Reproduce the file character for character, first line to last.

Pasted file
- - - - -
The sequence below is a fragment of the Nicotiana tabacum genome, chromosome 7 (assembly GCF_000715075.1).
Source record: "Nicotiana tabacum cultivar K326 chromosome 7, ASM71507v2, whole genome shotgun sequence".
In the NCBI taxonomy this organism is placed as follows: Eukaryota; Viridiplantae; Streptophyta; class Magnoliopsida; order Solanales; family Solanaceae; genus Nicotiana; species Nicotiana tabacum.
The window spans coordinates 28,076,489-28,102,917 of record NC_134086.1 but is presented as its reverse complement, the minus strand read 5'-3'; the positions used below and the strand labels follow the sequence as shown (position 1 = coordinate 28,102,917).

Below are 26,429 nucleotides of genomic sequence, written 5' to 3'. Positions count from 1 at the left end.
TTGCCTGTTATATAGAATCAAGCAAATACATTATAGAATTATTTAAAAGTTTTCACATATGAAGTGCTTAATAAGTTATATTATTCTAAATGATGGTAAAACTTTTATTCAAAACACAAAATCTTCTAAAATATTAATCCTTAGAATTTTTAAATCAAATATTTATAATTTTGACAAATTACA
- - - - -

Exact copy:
The sequence below is a fragment of the Nicotiana tabacum genome, chromosome 7 (assembly GCF_000715075.1).
Source record: "Nicotiana tabacum cultivar K326 chromosome 7, ASM71507v2, whole genome shotgun sequence".
In the NCBI taxonomy this organism is placed as follows: Eukaryota; Viridiplantae; Streptophyta; class Magnoliopsida; order Solanales; family Solanaceae; genus Nicotiana; species Nicotiana tabacum.
The window spans coordinates 28,076,489-28,102,917 of record NC_134086.1 but is presented as its reverse complement, the minus strand read 5'-3'; the positions used below and the strand labels follow the sequence as shown (position 1 = coordinate 28,102,917).

Below are 26,429 nucleotides of genomic sequence, written 5' to 3'. Positions count from 1 at the left end.
TTGCCTGTTATATAGAATCAAGCAAATACATTATAGAATTATTTAAAAGTTTTCACATATGAAGTGCTTAATAAGTTATATTATTCTAAATGATGGTAAAACTTTTATTCAAAACACAAAATCTTCTAAAATATTAATCCTTAGAATTTTTAAATCAAATATTTATAATTTTGACAAATTACA